Once Works Well was pure technology. Now it seeks merely to divert.
Pansy subjects - Verse! Opera! Domestic trivia! - are now commonplace.
The 300-word limit for posts is retained. The ego is enlarged

Thursday, 5 March 2009

The furlong fights back

I marked my hundredth post with a celebration of the metric system slanted towards its technical benefits. My two-hundredth looks at the continuing metric/imperial divide

DRINK. “I can’t be bothered with litres of beer. I’ve got drunk on pints all my life.” Comment: They’re smaller - for timid drinkers.
ELEPHANT IN THE ROOM You can’t say: “Give him 2.54 centimetres and he’ll take 1.60934 kilometres.” Comment: True, it’s a cliché.
DECIMALS WOULD SPOIL SONG LYRICS: “I lurve you/A bushel and a peck/Yuh bet yur purty neck I do.” Comment: none.
…COMPLICATE COOKING: Gram cake. Comment: Don’t lose it between your teeth.
…PERMIT COAL-HEAVER FRAUD: “I asked for a ton not a tonne.”/ “So here’s a handful of slack.” Comment: First define slack. Mini-coal? Nah, too boring.
…LEAD TO SOCIAL COWARDICE: “The barman’s got arms like ham hocks. Quick, what’s a firkin in metric?” Comment: An end to Morris dancing as we know it.
GOD ORDAINED METRICS “Ten tiny fingers/Ten tiny toes.” Comment: But didn’t Anne Boleyn have six on one hand?
GOOD PR Singer Lita Roza (Dark Ages pop) re-spelled her first name to get work in Northern working men’s clubs. Comment: Yet became unfamous in the sixties.
US PROBLEMS You pave a yard, you don’t mow it. However, you can read a meter. Comment: A metric USA will arrive with worldwide suffrage.


Plutarch said...

When I last rented an allotment, the secretary of the association, referred to its dimensions as 10 rods. He didn't mention poles or perches.

Visits to public lavatories gave rise to the euphemism "spend a penny". I have a feeling that the combination of inflation, decimalisation and the fashion for calling a spade a spade has by now removed the expression from the language.

Julia said...

What I find equally funny is the incredulity that continental Europeans bring to bear when they meet the imperial (or U.S.) system.

Case in point - I met a few years ago with the Swiss head of sales for a worldwide paper supplier to discuss US/European paper equivalents for a project we were working on. The man just would not believe that in the States 100# text and 100# cover were different weights. It took a few conference calls with his own colleagues until he was persuaded!

Barrett Bonden said...

Plutarch: It's a failure of my only journalistic talent (ie, curiosity) that I never bothered to find out why, if rods, poles and perches are identical, there was any need to create two of these wilfully quaint units.

Julia: You'd have thought adoption of the metric system would have been a useful and demonstrative act in separating the US from its former colonial masters. And here's another US measurement oddity: suddenly, on interstates, expressways or thruways, drivers are alerted to a picnic area 1000 ft ahead. Feet! There seems little point in reverting to the smaller unit, given the speed at which cars travel

Sir Hugh said...

For Plutarch:

The spade in a lavatorial context is very relvant if you spend a night (or a penny) at a bothie in the Scottish wilderness.

marja-Leena said...

Ah, my pet peeve! I grew up with the inefficient imperial system in Canada. In 1970 we began a very slow and still incomplete transfer to metric. So many resisters! So we have a hodge podge of both, especially at the grocery store: butter is in pounds, margarine in kilos, produce and meat are posted in imperial but the checkout receipt is metric weight! I think it's a conspiracy by the retailers to confuse us so we can't compare for best deals! The building industry is even worse, 2 x 4's (lumber) are not 2" x 4" but less, and no sign of metric. Can you imagine measuring 7/150th of an inch in industry? Road signs and car odometers and gas at the pump are metric. But I'm guilty too - I know my own weight and height best in imperial.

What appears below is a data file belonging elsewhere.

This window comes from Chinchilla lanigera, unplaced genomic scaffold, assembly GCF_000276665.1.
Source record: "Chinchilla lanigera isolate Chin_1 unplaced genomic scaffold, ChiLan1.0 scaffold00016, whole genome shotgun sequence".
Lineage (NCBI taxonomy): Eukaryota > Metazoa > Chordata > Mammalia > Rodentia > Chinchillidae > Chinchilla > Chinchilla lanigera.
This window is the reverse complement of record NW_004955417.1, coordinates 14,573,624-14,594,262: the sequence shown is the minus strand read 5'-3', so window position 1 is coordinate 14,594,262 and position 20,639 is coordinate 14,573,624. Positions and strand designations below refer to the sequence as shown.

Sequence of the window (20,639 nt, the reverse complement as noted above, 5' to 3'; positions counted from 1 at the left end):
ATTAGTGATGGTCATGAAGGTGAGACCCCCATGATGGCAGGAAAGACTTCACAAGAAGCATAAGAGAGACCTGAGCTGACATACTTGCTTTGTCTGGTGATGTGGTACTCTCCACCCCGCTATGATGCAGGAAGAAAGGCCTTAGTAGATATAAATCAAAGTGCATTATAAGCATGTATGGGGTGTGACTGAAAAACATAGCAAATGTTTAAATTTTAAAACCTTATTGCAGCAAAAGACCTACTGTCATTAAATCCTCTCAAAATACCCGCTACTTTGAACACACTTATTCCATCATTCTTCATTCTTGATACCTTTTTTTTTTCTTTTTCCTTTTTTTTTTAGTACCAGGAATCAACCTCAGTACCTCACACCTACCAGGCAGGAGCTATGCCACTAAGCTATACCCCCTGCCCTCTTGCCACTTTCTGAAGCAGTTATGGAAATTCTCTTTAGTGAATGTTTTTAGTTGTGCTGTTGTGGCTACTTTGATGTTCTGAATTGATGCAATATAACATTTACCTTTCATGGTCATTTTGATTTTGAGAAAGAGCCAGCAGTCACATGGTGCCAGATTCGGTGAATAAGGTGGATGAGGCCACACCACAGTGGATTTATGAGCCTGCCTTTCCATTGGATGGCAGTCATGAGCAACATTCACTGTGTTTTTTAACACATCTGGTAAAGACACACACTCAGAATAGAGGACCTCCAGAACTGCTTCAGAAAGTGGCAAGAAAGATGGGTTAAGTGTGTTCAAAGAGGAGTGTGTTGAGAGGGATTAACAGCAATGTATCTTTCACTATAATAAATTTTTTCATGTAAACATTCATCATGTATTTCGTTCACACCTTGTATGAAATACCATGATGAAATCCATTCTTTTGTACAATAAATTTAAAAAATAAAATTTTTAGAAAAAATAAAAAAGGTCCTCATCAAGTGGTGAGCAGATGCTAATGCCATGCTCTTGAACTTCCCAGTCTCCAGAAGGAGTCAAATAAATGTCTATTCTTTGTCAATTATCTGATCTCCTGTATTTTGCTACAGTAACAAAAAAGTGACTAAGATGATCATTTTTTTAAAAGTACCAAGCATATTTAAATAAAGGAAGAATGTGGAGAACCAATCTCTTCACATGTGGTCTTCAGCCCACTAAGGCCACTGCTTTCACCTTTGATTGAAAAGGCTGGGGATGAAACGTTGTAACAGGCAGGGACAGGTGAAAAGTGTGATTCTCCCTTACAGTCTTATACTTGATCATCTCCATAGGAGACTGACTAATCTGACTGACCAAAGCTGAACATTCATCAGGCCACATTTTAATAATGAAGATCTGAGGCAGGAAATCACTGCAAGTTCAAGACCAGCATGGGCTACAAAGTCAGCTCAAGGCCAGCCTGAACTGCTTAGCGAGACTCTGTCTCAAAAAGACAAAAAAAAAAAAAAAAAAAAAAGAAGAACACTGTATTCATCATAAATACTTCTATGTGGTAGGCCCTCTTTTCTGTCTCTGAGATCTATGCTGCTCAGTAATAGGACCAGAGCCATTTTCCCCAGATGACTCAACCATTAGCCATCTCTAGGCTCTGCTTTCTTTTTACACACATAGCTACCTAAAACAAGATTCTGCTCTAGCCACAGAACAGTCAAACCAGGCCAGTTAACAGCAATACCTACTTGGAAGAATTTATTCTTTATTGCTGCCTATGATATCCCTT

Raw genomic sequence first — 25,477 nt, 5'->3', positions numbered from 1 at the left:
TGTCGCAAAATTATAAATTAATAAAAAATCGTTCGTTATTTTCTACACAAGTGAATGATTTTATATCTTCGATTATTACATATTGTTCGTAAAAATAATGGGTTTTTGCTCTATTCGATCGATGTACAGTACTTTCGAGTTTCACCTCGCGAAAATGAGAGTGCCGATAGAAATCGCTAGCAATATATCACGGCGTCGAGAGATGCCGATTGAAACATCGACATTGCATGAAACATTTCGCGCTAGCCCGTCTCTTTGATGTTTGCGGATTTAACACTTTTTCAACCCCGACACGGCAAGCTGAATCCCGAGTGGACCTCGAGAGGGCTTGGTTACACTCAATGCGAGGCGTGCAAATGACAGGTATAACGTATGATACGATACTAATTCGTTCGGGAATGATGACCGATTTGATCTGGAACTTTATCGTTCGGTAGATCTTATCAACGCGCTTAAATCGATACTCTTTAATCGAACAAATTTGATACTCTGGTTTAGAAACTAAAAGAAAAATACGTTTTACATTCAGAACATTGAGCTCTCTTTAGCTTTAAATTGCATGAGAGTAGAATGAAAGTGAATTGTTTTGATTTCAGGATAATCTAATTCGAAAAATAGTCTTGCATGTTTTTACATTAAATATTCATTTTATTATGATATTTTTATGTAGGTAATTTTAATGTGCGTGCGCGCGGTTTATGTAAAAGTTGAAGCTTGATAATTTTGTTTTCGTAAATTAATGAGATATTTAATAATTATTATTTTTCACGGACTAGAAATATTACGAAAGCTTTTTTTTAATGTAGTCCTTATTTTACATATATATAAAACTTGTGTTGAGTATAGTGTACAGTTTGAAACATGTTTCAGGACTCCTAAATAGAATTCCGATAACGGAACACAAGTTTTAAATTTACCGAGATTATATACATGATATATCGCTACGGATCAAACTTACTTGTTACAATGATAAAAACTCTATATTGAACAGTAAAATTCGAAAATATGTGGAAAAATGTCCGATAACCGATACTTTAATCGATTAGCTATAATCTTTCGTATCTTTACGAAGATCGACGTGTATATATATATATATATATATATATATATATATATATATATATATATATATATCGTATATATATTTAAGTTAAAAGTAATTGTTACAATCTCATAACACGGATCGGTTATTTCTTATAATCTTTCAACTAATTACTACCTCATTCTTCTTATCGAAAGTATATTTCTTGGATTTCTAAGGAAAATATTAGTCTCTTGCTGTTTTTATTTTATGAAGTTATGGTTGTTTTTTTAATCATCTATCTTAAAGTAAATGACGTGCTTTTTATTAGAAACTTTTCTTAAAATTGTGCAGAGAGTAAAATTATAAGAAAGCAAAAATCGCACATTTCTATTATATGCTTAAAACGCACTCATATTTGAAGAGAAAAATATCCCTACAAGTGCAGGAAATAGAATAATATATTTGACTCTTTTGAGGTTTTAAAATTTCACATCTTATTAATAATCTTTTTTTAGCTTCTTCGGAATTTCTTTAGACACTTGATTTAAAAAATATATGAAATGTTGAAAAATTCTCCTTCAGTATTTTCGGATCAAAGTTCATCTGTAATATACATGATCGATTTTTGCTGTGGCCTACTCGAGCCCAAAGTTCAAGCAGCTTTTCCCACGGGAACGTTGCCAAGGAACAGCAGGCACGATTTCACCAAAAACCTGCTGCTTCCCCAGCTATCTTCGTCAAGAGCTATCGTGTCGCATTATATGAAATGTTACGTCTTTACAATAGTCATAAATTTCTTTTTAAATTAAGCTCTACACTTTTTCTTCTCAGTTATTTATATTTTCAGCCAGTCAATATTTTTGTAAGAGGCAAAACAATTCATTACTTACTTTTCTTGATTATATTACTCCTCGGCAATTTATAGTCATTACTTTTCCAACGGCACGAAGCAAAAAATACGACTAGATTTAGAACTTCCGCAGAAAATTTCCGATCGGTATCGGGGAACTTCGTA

Anyway, congratulations on your 100th post, BB! Wishing you many many more.

Avus said...

The Luddite speaks:

Metric is best for calculations (decimal system). But I still find Imperial best for visualisation, after all a mile was 1000 (mille) Roman double paces, a yard was one pace or the length of an arrow (clothyard - finger tips to shoulder), a foot was a foot and an inch was a thumb (Latin "unce") joint.
The definition of a metre (which is too long to go into here) just cannot be visualised.
Using a measure to cut wood, for instance, centimetres are too large and millimetres too small - fractions of inches are "chunkier" and easier to see (or do I need new glasses?)
My grandchildren work exclusively in metric, but when I ask them their size/weight they answer me in Imperial. Metric is scientific, Imperial is personal.
(That should put the cat amongst the pigeons!)

Barrett Bonden said...

M-L: TWO-hundredth post, please.

Avus: I take it this comment was transmitted from somewhere over the Indian Ocean. No, you're not a Luddite, you're a bibliophile who revels in history. And you're carefully avoiding some of the more whimsical features of the imperial system (not an adjective we should seek to popularise, anyway). I'm not sure the arrow / yard analogy is presently germane although it just so happens you've come to the right place with it. On certain days of the week men of English stock are entitled to use their longbows to kill Welshmen incautiously wandering the confines of Hereford Cathedral. However, I've always found that a .45 slug between the eyes does the job better.

Lucy said...

Ask Plutarch to tell you about the Mitteleuropean curator who lengthily refuted the 'Anne Boleyn had six fingers' story.

Stone are still the best unit to be personally weighed in, on account perhaps that the numbers sound smaller.